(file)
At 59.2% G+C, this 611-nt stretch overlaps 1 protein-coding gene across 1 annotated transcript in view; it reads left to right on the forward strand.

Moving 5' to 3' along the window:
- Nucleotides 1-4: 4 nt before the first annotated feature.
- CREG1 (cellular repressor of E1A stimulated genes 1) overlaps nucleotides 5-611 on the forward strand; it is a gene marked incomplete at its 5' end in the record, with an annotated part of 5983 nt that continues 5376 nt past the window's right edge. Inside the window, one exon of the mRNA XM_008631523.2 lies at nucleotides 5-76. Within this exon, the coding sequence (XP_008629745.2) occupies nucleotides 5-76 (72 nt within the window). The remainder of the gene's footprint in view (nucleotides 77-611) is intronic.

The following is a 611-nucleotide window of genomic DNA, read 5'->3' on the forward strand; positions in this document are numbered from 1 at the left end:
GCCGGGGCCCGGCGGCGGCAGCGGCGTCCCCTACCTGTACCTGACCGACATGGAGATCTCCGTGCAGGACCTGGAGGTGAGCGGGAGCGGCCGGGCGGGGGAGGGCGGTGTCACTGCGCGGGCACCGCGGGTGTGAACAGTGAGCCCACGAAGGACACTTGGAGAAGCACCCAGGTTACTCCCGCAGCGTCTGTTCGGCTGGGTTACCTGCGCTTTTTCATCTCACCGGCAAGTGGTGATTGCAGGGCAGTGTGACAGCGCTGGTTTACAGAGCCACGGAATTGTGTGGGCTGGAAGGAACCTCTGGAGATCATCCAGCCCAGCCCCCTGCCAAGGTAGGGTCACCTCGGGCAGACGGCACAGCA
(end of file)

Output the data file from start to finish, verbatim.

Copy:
At 59.2% G+C, this 611-nt stretch overlaps 1 protein-coding gene across 1 annotated transcript in view; it reads left to right on the forward strand.

Moving 5' to 3' along the window:
- Nucleotides 1-4: 4 nt before the first annotated feature.
- CREG1 (cellular repressor of E1A stimulated genes 1) overlaps nucleotides 5-611 on the forward strand; it is a gene marked incomplete at its 5' end in the record, with an annotated part of 5983 nt that continues 5376 nt past the window's right edge. Inside the window, one exon of the mRNA XM_008631523.2 lies at nucleotides 5-76. Within this exon, the coding sequence (XP_008629745.2) occupies nucleotides 5-76 (72 nt within the window). The remainder of the gene's footprint in view (nucleotides 77-611) is intronic.

The following is a 611-nucleotide window of genomic DNA, read 5'->3' on the forward strand; positions in this document are numbered from 1 at the left end:
GCCGGGGCCCGGCGGCGGCAGCGGCGTCCCCTACCTGTACCTGACCGACATGGAGATCTCCGTGCAGGACCTGGAGGTGAGCGGGAGCGGCCGGGCGGGGGAGGGCGGTGTCACTGCGCGGGCACCGCGGGTGTGAACAGTGAGCCCACGAAGGACACTTGGAGAAGCACCCAGGTTACTCCCGCAGCGTCTGTTCGGCTGGGTTACCTGCGCTTTTTCATCTCACCGGCAAGTGGTGATTGCAGGGCAGTGTGACAGCGCTGGTTTACAGAGCCACGGAATTGTGTGGGCTGGAAGGAACCTCTGGAGATCATCCAGCCCAGCCCCCTGCCAAGGTAGGGTCACCTCGGGCAGACGGCACAGCA